“We kill him.”
Holden watched their faces as his words sunk in. Friends like Loki and Nevaeh, rivals like Inez. The quieter ones like Sebastian and Amelia, who were still little more than strangers after all this time.
Let it register. See that I mean it.
But then there was Seyah. His friend—and his connection to a lost life. The Holden he used to be, the Holden who would have never contemplated ending another person’s life.
Seyah had known that Holden, even if she hadn’t known him well. But this ruined Earth had changed everyone.
“Whoa, man.” Loki glanced over his shoulder. “You mean, like, just out-and-out murder him?”
“He deserves to be executed. For the murder of Umta.”
Loki let out a low whistle. “Definitely not what I was expecting you to say.”
Seyah stepped forward. “That’s because he doesn’t know what he’s saying. Holden, you’re in shock, you’re grieving. We all are. Now’s not the time to make snap decisions about life and death.”
Holden rubbed his temples. This was the argument he and Seyah had been having all day, in fierce whispers when the rest weren’t around. He’d hoped she’d come to see that this was the only way forward—Umta had meant as much to her as to Holden, and if anyone would’ve wanted vengeance for her death, Holden thought it would’ve been her. But Seyah’s dad had been a cop, and it turned out that a cop’s daughter wasn’t one for execution without trial, even in a world gone mad.
Too bad. This would’ve been easier with her on his side, but it didn’t change things. Cole had murdered Umta right before Holden’s eyes. Would’ve killed him, too, if she hadn’t stopped him. Cole was too dangerous to let live.
Calmly, Holden looked over the others assembled around the camp. Umta’s funeral was over, and now they would start packing up, getting ready to move out. Some yards away there was a different sort of camp, Jing-Wei and her caretakers, or keepers, as they’d started calling them. Keepers are the good ones, she said, as if her word were enough. This Jing-Wei, remade for a second time and with a band of robots at her beck and call, was a big enough worry. They didn’t need a murderer like Cole to look after as well.
“Maybe I am in shock,” said Holden, loud enough that everyone could hear. “Why aren’t the rest of you? One of our own turned against us.”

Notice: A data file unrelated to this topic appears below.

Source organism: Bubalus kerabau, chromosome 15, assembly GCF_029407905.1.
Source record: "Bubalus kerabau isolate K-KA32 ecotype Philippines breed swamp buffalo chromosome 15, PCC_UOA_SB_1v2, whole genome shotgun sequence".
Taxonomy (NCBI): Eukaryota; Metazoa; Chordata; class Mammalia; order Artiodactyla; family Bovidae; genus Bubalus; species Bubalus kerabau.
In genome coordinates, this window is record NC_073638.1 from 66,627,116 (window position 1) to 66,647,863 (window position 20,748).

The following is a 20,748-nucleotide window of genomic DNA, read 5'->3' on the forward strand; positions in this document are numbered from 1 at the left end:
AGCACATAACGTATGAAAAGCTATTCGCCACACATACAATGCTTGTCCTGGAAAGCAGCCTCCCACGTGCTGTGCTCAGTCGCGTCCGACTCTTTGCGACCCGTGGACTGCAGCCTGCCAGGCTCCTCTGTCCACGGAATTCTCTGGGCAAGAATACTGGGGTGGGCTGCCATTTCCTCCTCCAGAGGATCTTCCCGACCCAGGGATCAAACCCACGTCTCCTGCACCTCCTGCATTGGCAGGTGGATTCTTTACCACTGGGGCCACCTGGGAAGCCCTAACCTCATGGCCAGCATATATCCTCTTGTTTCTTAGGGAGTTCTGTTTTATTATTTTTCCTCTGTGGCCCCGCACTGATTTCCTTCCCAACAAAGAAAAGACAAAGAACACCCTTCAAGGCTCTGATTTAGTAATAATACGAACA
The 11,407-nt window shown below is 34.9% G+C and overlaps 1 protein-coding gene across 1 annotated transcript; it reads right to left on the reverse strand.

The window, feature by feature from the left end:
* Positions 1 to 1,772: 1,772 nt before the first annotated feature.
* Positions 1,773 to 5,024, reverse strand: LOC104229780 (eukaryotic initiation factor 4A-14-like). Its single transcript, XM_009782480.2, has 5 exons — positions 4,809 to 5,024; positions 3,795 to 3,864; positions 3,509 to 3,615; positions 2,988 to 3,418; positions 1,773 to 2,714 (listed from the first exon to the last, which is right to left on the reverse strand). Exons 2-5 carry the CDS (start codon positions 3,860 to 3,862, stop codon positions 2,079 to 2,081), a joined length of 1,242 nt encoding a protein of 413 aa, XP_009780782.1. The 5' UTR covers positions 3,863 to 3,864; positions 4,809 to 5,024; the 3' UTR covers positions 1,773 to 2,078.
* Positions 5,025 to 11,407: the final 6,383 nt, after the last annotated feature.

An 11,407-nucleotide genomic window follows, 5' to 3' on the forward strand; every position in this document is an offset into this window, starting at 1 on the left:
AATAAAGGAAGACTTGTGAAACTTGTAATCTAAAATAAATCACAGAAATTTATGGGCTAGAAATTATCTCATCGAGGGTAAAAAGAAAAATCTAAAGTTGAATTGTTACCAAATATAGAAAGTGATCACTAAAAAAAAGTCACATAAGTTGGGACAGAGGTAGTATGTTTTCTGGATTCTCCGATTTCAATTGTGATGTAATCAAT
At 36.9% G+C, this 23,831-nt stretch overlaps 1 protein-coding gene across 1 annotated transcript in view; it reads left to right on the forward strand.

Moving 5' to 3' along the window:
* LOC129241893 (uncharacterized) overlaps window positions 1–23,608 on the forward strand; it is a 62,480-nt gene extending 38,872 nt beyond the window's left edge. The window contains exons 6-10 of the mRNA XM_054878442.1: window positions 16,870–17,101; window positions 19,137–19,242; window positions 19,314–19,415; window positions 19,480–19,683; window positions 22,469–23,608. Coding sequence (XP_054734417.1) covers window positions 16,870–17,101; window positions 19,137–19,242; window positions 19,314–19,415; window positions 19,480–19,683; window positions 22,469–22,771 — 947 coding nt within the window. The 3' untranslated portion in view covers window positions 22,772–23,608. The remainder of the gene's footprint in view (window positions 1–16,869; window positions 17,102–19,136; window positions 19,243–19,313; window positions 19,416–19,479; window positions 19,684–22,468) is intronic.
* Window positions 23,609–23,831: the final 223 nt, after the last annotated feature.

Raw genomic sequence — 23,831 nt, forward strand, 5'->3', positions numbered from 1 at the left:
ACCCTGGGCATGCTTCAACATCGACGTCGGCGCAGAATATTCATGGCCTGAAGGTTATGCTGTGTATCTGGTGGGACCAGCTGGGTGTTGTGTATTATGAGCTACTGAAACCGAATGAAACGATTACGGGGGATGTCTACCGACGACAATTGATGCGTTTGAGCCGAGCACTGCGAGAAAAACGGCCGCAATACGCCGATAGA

Holden noticed a few people glance toward Cole. They’d untied him from the keeper and then retied him to a tree away from the rest of the group.
“This isn’t just about revenge,” said Holden. “This is about survival. We have to travel light and fast.”
“And just where the hell are we going this time?” said Gabe. “You all keep talking about some door? What if that turns out like Arcadia? Like Oz? Shit, when are we going to stop running?”
“We don’t have time for this, Gabe,” snapped Holden. “Oz’s brain is dead and his systems are shutting down one by one. I don’t know about you, but I’m not crazy about the idea of making my home over a fusion reactor that might start to fail any day.” Holden sighed. “And no matter where we go, Cole’s a threat. He’s not one of us anymore.”
Nevaeh spoke up, as Holden expected she would. “That’s not . . . Look, Oz screwed with our minds in there. Messed Cole up somehow, but he’s not some psychopath.”
To Holden’s surprise, it was Inez who rebutted her. “You know that for sure? I mean, none of us knew jack about one another before waking up here.” She looked at Holden and Seyah. “Well, most of us, anyway. What do we really know about Cole? Maybe that whole farm boy thing is just an act. Maybe he’s done shit like this before.”
“He hasn’t!” said Nevaeh.
“You don’t know that,” said Inez. Then she leveled her gaze at Holden. “I agree we can’t take him along. But I’m not down with murder, either. I say we leave him behind.”
Umta liked to press her cheek against the cool metal floor and listen to the station hum to her. The sound calmed her, like the low purr her own Umta had used on her when she was young. Like the one Umta used to sing to her sons, Mok and Luk. Most of the time those memories dug at her heart like a worm worrying an apple, but when she listened to the station, the memories hurt less. The pain never went away, but the panic receded. So Umta would lie on the floor for hours like that, purring along with the station, humming along with its tuneless song.
The caretakers gave her full roam of the station these days, and when she wasn’t listening, she explored the service shafts and twisting tunnels....